For example, sometimes the books that pupils read contain sounds that pupils do not know. Not all pupils become fluent readers.

Subject leaders have made some changes to the curriculum.

They have identified the important words that pupils need to know. However, in a few subjects, pupils do not recall prior learning well. Pupils do not use what they have previously learned to help them with what they are currently learning.

For example, pupils could not explain how shadows form, because they did not understand that some materials are opaque.

Leaders identify pupils' needs quickly. They make sure that staff know how to help pupils.

For example, pupils who need support with their speech get extra help. Leaders check that this help is making a difference to pupils with SEND and change it if they need to. The nurture group helps pupils to concentrate better and learn more.

Pupils support each other. Pupils who are 'friendship builders' check that everyone has someone to play with. Pupils who are 'pupil negotiators' help others to sort out disagreements.

Pupils pass on their experience to other pupils and train their peers so that they can do these roles too.

Leaders make sure that pupils learn about different cultures. Pupils learn to pause and reflect as they think about their own beliefs and those of others.

They can explain how this helps them to develop 'inner strength'. Pupils have many opportunities to develop new skills in music, craft and gardening. They can try new sports and compete.

Leaders make sure that all pupils have the chance to join in with a wide range of activities.


The arrangements for safeguarding are effective.

Pupils feel safe in school and their parents agree that they are.

Pupils learn how to keep themselves safe when they are online and outdoors. Checks take place before adults start to work at the school. Governors make sure that these are up to date.

Leaders make sure that staff have up-to-date training. Leaders act promptly if they have concerns about a pupil's safety. They work with external services if this is in the best interests of the pupil.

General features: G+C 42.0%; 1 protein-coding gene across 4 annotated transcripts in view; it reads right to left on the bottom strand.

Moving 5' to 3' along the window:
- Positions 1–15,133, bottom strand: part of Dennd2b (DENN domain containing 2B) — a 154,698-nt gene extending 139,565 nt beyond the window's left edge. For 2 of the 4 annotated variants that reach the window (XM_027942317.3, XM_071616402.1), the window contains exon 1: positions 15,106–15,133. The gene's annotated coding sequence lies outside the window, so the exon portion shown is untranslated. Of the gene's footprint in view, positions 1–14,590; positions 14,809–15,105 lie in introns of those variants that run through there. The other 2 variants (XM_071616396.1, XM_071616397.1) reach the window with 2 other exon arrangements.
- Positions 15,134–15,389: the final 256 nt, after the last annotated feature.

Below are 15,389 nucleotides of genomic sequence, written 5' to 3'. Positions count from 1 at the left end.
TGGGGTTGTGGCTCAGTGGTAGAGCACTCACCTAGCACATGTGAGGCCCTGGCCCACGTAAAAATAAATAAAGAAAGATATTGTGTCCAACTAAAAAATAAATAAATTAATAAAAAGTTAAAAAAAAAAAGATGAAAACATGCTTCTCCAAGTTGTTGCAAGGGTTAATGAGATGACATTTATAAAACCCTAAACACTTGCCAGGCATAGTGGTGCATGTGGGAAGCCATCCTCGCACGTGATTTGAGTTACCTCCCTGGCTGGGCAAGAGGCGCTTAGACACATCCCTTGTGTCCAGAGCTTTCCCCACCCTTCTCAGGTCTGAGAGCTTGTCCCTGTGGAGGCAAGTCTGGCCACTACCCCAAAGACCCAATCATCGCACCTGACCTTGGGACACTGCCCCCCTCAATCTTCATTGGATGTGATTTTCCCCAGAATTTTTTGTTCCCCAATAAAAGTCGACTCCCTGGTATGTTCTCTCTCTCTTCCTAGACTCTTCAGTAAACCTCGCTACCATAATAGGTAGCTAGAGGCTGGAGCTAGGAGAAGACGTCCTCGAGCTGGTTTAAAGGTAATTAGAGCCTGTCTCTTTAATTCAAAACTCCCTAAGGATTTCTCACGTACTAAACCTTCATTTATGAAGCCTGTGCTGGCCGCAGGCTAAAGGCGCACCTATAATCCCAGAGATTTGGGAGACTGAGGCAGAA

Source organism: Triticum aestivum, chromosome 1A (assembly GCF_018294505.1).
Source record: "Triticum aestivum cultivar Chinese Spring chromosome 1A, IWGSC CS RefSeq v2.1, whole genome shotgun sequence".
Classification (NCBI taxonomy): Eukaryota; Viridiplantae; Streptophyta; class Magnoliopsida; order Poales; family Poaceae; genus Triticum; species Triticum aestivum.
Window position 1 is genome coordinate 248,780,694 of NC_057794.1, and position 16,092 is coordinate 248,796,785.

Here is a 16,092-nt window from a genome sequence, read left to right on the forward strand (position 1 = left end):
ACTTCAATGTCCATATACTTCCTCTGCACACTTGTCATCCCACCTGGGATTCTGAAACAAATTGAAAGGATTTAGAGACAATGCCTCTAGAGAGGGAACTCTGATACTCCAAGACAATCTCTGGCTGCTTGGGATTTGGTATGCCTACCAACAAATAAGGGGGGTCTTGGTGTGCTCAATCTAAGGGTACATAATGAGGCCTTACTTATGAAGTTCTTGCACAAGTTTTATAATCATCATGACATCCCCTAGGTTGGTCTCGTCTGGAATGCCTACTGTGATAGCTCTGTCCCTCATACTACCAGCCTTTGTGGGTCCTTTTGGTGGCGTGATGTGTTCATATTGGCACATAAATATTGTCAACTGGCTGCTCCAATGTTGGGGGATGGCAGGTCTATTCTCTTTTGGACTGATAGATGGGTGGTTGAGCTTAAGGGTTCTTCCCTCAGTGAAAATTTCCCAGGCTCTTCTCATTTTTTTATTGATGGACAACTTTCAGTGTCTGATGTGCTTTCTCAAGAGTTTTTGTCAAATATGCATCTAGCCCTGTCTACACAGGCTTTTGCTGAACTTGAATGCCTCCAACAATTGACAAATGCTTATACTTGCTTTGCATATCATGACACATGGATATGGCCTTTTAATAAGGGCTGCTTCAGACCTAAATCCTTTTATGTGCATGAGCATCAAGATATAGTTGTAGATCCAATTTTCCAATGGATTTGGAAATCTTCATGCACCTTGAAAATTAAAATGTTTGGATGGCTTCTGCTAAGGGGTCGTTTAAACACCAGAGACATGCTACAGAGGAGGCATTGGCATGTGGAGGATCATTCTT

They make sure that pupils and their families get the help that they need.

What does the school need to do to improve?

(Information for the school and appropriate authority)

Teachers do not make sure that what they are teaching in phonics builds on what pupils have already learned. Not all staff model the sounds that letters make well enough.

They do not check precisely enough what pupils know and can do. They do not make sure that the books that pupils read consistently give them the chance to practise the sounds which they know. Leaders should make sure that all staff receive the training that they need to become expert teachers of reading.

They should establish a consistent approach to the teaching of phonics and check that this is making a difference. They should check that books are well matched so that pupils can practise the sounds that they know and become fluent readers. .

Leaders have not made sure that the teaching of all subjects consistently builds on pupils' knowledge of the concepts in individual subjects. Leaders should ensure that teaching in all subjects is coherently sequenced. Teachers should ensure that pupils consistently recall what they have learned in previous lessons and use this to deepen their understanding of what they are currently learning.